The original 'ragged' effect

The original ‘ragged’ effect

The Glazing –

The original finish I created was a type of ‘ragging’ which was very popular in the late nineties but is a out of date now. This time I was going to set about creating a more contemporary and subtle effect, darkening the colour and ‘clouding’ or blending the glazes together rather than ragging them.

I mixed up up four colours using a combination of Lamp Black, Titanium White, Cobalt Violet and Cobalt Blue, Prussian Blue and Paynes Grey  – creating one light colour, one medium and one dark. I then mixed them as I went along with Windsor & Newton’s Liquin so I could change the opacity levels to suit the area I was working on at the time.

The effect after the 1st new coat of glaze

The effect after the 1st new coat of glaze

I applied the glazes with a quarter inch acrylic artist brush and then moved it about using a large stippler, a hog hair brush, butter muslin and a well used Purdy Monarch Elite – blending and tinkering until I was happy.

The glazing had to be done in 2 stages to ensure just the right depth of colour and that the ‘ragging’ effect was subtly covered and blended away.

This picture shows the effect I achieved after the first layer of glazing. The new cloudier effect is nicely on its way 🙂






2nd layer of glaze with more blending and dark blue detailing

2nd layer of glaze with more blending and dark blue detailing

Once the first layer of glaze was complete I left it to dry and returned the next day to apply the second layer. This second layer was applied in pretty much the same way as the first though I used more of the darkest glaze and concentrated this around the edges of the door, the handles and the inside edge of the beaded detailing. It’s just a little thing but it makes all the difference to the balance and overall effect of the pieces.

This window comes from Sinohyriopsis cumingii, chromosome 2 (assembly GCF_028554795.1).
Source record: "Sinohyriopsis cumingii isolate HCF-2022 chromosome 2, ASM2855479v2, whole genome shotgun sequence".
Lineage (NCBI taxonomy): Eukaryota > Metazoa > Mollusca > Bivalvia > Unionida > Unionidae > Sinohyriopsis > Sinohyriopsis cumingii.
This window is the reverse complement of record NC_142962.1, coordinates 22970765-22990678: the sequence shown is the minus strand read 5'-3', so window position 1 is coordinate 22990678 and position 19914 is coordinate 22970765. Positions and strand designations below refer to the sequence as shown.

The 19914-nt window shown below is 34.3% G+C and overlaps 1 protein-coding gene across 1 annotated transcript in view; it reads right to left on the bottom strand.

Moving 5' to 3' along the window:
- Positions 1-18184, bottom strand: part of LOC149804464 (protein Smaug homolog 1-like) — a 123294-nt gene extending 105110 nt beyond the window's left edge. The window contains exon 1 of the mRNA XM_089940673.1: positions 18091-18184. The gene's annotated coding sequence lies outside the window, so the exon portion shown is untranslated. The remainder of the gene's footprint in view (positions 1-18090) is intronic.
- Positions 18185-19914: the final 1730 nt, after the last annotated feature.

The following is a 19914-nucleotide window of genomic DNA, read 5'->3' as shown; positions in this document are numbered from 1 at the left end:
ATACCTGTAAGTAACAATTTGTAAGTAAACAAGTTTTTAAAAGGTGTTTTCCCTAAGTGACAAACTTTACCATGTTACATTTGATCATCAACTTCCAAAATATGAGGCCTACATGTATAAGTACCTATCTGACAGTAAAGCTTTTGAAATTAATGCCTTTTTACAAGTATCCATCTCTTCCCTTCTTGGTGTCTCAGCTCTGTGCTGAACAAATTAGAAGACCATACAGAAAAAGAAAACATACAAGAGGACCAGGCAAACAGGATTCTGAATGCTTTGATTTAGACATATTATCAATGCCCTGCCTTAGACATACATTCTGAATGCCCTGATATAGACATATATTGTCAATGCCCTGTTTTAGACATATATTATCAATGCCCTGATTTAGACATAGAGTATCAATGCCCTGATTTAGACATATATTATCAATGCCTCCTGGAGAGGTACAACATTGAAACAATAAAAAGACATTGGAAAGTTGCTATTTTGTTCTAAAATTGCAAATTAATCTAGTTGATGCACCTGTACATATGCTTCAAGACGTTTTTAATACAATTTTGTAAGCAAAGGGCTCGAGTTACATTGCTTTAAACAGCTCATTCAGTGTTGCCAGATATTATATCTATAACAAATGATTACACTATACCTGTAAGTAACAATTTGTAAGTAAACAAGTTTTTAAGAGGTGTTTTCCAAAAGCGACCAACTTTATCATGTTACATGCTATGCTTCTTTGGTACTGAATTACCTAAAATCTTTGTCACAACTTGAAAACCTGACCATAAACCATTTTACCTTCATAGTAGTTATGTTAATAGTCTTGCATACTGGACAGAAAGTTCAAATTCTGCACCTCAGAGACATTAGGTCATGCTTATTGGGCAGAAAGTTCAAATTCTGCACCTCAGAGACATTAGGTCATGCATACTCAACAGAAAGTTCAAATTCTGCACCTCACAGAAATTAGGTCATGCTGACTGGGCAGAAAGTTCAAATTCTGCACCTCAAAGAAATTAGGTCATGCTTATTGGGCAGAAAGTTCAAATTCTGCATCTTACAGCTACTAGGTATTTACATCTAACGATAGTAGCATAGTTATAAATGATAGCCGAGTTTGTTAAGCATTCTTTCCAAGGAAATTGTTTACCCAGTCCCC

Varnishing –

Once I was happy with the way everything looked I again left it to dry, returning the next day to finish off. All that was left was the varnishing, which exactly like the first time round I was going to do using Dulux Matt Clearcoat. This is a great acrylic varnish that’s just perfect for this kind of work and paint effects on walls. I applied 2-3 coats using a high density foam roller and a couple of brushes, being careful to add additional protection to the kick boards and around the handles. I then removed the tape, the paper, tickety booed and voila, a thoroughly fun job to do and not nearly as scary and stressful as it was many moons ago 🙂

The finished wardrobe and chest of drawers

The finished wardrobe and chest of drawers

The client, as always, was over the moon and looking forward to the next project. For me it was time to head into her en-suite and continue the prep work for the second part of the project, a cloudy colourwash paint effect on the walls. This had last been done around 16 years ago and was only now needing a re-paint!

If you would like to see more information and pictures of this project, please click here.

Thanks for reading and if you have any questions please don’t hesitate to get in touch.

The finished effect

The finished effect













Close up of the 'cloudy effect'

Close up of the ‘cloudy effect’









Close up of the 'cloudy effect'

Close up of the ‘cloudy effect’